Chapter 8 - Putting the Parts Together

Chapter 8 - Putting the Parts Together - Getting off-budget on-budget OpenSpending & Publish What You Fund

Fiscal Scope Project Aims Technology
Geographical Coverage Uganda (could be re-used in other countries)
Scope central government and international
URL (OpenSpending site)
Users/Audiences Donors, recipient country governments, citizens, NGOs.



Aid flows often do not pass through a recipient government’s conventional budget mechanisms. When this happens, recipient governments themselves may not have the complete overview of where aid money goes and how donor priorities align with their own. This information is vital for governments and aid donors to be able to make the best use of scarce resources.

Normally this overview is not available – leading to waste, overlap and inefficiency. The lack of comparable information means aid donors and recipient country governments can’t work together to coordinate their efforts; it decreases developing country governments’ ownership and undermines the potential for good governance and planning. Donors and governments need to know what others are doing - and crucially, what others are planning on doing - if they are to make sure that these resources are used most effectively. Otherwise, some sectors and areas will not receive enough funding, while others may have too many donors involved.

This project was an effort to combine two key types of fiscal data - revenues from aid and spending information - and present them together in an informative way through an interactive visualisation.

How long did the various stages of your project take to implement?

Data Collection: The first step was a huge data-collection effort by the Overseas Development Institute (ODI) and Publish What You Fund (PWYF). It took just over 6 months for the initial data collection, cleaning, and report, with a large amount of manual work by many different people. Not only did the ODI have to manually collect all this data on donors’ aid spending, they then had to map it all to Uganda’s budget. For data collection, detailed financial information was provided by the Ministry of Finance and this existing data for each development partner (or donor) was sent to them for verification, correction and completion, in the form of an MS Access database.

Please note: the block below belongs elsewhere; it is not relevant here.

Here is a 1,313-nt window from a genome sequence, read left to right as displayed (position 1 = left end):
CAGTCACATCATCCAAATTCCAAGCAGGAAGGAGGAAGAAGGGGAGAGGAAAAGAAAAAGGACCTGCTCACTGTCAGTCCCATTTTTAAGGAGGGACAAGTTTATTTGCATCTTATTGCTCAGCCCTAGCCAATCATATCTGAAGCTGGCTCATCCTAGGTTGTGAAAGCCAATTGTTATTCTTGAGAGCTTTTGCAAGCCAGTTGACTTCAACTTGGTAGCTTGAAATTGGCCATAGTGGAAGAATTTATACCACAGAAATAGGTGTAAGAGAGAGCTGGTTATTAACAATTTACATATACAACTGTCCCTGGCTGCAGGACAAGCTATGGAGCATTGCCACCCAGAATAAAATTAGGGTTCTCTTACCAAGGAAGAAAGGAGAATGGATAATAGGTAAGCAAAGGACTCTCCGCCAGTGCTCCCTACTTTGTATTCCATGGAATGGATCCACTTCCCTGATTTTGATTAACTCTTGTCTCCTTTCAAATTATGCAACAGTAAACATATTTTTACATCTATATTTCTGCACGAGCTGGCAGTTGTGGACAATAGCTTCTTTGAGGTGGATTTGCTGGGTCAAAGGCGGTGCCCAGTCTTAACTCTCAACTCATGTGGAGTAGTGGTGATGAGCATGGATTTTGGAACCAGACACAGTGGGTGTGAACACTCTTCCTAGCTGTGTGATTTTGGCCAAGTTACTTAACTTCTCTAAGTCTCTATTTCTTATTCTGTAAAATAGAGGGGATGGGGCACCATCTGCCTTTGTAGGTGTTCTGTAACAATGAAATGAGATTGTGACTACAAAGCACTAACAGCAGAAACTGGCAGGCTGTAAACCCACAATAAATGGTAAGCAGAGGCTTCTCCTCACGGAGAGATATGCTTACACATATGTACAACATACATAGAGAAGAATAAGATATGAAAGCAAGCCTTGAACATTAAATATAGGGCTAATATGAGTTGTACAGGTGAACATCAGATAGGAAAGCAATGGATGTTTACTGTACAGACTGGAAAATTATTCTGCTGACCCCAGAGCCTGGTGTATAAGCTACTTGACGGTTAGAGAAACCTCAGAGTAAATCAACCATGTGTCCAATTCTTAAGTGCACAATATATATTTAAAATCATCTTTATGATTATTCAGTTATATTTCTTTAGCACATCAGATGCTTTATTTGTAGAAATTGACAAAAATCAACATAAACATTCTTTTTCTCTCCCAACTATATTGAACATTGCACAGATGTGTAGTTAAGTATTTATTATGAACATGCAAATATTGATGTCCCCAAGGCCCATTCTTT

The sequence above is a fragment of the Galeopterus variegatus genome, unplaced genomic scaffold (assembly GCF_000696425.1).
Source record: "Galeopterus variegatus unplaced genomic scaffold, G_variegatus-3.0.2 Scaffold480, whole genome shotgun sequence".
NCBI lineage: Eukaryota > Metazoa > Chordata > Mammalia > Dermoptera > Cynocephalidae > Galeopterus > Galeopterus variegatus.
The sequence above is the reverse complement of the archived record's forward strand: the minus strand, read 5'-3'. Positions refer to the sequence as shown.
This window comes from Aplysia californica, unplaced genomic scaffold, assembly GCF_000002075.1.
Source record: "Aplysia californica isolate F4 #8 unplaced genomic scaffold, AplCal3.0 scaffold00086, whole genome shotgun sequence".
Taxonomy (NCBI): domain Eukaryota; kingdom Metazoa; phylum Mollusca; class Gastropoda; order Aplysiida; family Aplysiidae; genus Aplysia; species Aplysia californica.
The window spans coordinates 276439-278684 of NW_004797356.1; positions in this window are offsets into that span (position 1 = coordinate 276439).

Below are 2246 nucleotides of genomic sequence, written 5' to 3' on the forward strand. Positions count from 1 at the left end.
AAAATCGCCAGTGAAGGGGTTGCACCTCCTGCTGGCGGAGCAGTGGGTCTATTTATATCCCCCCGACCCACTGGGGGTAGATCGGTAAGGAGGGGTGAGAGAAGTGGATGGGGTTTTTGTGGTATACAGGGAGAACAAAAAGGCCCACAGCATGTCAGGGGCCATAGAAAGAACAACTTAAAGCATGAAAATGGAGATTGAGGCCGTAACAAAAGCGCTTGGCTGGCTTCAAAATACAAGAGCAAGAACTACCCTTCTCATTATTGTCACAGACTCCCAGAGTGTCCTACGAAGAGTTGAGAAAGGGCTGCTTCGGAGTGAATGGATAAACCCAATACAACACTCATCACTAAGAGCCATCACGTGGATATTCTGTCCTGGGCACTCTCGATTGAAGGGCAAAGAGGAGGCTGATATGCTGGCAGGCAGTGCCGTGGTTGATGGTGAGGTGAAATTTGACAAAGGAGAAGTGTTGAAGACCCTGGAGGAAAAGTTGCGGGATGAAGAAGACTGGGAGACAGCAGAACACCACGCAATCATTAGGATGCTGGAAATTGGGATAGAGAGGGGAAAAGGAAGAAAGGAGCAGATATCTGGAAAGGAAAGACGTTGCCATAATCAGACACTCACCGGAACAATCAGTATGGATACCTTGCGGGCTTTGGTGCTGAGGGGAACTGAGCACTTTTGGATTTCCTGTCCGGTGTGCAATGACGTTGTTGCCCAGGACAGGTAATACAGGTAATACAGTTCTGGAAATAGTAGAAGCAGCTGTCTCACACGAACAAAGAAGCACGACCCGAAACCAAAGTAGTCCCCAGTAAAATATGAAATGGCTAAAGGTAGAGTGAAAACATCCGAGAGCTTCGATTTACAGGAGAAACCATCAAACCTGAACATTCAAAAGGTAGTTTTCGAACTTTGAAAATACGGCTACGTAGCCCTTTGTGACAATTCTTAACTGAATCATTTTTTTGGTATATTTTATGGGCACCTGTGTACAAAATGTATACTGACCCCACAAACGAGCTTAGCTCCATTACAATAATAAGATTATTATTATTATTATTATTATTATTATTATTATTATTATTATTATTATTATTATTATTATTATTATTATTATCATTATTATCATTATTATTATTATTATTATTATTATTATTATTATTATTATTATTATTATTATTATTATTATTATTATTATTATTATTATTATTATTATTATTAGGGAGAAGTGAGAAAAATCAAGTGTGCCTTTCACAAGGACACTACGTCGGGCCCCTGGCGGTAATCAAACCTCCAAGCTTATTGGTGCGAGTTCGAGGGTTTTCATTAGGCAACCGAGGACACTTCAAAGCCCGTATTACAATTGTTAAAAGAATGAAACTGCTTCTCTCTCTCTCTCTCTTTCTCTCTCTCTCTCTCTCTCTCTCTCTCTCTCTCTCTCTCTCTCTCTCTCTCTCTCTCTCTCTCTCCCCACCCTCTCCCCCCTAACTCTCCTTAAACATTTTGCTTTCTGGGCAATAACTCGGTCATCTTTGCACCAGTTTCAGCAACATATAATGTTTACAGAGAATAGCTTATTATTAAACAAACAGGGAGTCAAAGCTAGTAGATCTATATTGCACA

Data Wrangling: 6 months. This data was still not machine-readable and capable of being analysed as it was spread across five different tables. There were other problems as well, e.g. no common currency throughout. PWYF processed the data so that it was in a format suitable for importing into the Open Knowledge Foundation’s OpenSpending software.

Development: 1 man month. The Open Knowledge Foundation created the BubbleTree visualisation so that it was possible to see multiple dimensions of the data at the same time (you can see both which sectors the money is going to, and how that is broken down by type of spender - donor, project aid, budget support).

What kind of skills/resources were/are required for the projects?

Expert knowledge of budget and aid data. Data wrangling capabilities. Development skills.


  1. The data collected in this project was far more comprehensive than the data in the Government of Uganda’s budget. In fact, for the Financial Year in which the report was being conducted (2006/7), donors planned to spend almost double the amount of project-based aid compared with what the Government of Uganda was aware of.
  2. The project proved that it was possible to collect all the necessary data to be able to do this type of analysis for an individual country. Standards, such as IATI, make it easier for such approaches to be replicated at scale.
  3. The visualisations drew attention to a couple of interesting patterns e.g. very occasionally aid money showed up in defence spending, big chunks of money going to disaster management and the north. It also made it possible to establish and compare how donors are (or not) aligning to the policy priorities of the Ugandan government.


The project required considerable human resources to clean and collect the data. If data had been published in a consistent and machine readable format, this would have been considerably easier.